• The great fyftem of jurifprudence, like that of the Universe, confifts of many subordinate systems, all of which are connected by nice links and beautiful dependencies ; and each of them, as I have fully persuaded myself, is reducible to a few plain elements, either the wise maxims of national policy and general convenience, or the politive rules of our forefathers, which are seldom deficient in wisdom or utility: if Law be a science, and really deserve so sublime a name, it must be founded on principle, and claim an exalted rank in the empire of reason; but, if it be merely an unconnected series of decrees and ordinances, its use may remain, though its dignity be lessened, and He will become the greatest lawyer, who has the strongest habitual or artificial memory. In practice, law certainly employs two of the mental faculties; reason, in the primary investigation and decision of points entirely new; and memory, in transmitting to us the reason of rage and learned men, to which our own ought invariably to yield, if not from a becoming modesty, at leait from a just atten. tion to that object, for which all laws are framed, and all societies instituted, THE GOOD OF MANKIND.'



For A PRI L, 1782.

POLITICA L. Art. 14. Considerations on the American War, under the follow

ing Heads : American Independeccy,--Pursuit of the War,-War of Ports,-Plan of Operations,-French Policy. By Joseph Williams, Efq. 4to. 2s. Hookham. 1782. TR. Williams having served four years as a military officer in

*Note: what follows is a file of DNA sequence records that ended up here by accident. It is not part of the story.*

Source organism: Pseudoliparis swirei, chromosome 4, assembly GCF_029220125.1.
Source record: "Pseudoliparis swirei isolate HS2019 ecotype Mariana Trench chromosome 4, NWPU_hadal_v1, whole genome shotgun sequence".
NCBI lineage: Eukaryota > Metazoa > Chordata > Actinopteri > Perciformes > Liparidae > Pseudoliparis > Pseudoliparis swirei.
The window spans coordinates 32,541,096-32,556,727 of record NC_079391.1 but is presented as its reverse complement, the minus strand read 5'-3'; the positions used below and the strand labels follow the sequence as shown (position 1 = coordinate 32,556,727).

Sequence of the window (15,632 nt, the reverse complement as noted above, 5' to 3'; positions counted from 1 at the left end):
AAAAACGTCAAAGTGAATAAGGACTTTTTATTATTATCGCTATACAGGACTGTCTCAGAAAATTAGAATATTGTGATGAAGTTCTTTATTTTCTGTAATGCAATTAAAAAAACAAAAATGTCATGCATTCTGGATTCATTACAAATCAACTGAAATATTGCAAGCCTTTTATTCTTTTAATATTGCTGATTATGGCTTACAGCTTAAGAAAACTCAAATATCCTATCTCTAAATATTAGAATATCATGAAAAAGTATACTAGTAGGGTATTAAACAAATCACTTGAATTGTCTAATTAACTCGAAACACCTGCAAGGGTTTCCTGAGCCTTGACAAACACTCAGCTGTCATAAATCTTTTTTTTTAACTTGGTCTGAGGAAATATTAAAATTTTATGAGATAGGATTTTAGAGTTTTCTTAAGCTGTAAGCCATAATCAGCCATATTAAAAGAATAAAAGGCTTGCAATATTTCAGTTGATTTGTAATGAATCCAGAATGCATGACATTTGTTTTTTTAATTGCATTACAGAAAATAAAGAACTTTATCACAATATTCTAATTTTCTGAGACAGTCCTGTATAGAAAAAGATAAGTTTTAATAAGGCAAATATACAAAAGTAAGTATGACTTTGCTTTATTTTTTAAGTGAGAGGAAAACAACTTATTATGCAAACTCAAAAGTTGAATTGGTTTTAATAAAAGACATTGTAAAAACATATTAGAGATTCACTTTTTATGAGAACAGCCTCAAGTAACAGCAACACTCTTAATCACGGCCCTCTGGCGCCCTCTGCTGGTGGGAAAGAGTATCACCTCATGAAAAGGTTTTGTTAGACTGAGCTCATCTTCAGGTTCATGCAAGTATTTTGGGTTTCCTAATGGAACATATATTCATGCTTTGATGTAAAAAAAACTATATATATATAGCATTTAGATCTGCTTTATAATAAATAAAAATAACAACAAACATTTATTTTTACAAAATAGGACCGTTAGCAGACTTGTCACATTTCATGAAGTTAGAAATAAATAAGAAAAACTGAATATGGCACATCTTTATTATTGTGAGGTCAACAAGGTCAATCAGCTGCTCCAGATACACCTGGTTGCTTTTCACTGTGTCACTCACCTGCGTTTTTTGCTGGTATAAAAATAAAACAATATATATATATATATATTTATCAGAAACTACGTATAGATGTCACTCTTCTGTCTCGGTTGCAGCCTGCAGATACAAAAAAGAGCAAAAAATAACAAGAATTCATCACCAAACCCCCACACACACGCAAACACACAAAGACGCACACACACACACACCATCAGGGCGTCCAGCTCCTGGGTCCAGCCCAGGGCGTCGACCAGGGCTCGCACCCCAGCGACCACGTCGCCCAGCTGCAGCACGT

America, and having for twenty years employed bimself also in political studies, appears to have acquired such a knowledge of the subjects above-mentioned, as (he presumes) gives him at leaft as good ' a title to write upon them as Dean Tucker claims, by specolating out of the pale of his profession.'— Accordingly he offers to the Public his thoughts on the past and future conduct of the American war; with all its actual and probable consequences. He strongly inculcates the idea of relaxing our resentment against the revolted colonists ; of a total change in our military operations against them ; of withdrawing our troops, except what should remain for the defence of particular posts which he points out; and directing our whole force, attention, and expence, to the navy :- in order to recover she dominion of the sea, and cruth the rifing power of France on that element. In this way, and in this only, he apprehends, we may be able to prevent the American scheme of independence from becoming fatal to Great Britain : and he supports this notion by a variety of fenfible remarks and proposals under each of the heads above enu. merated. His reasoning is clear, though his language is incorrect. Art. 15.

Give us our Rights! Or, A Letter to the present Electors of Middlesex and the Metropolis, fhewing what those Rights are: and that, according to a juft and equal Representation, Middlesex and the Metropolis are entitled to have Fifty Members in the Commons' House of Parliament; Forty of whom are now placed there by decayed Cinque Ports, and almoft unpeopled Boroughs; to the perpetual Nurture of Corruption, and the Ruin of the State. By John Cartwright, Esq: Major to the Nottinghamshire Militia. 8vo. 15. Dilly, &c. 1782.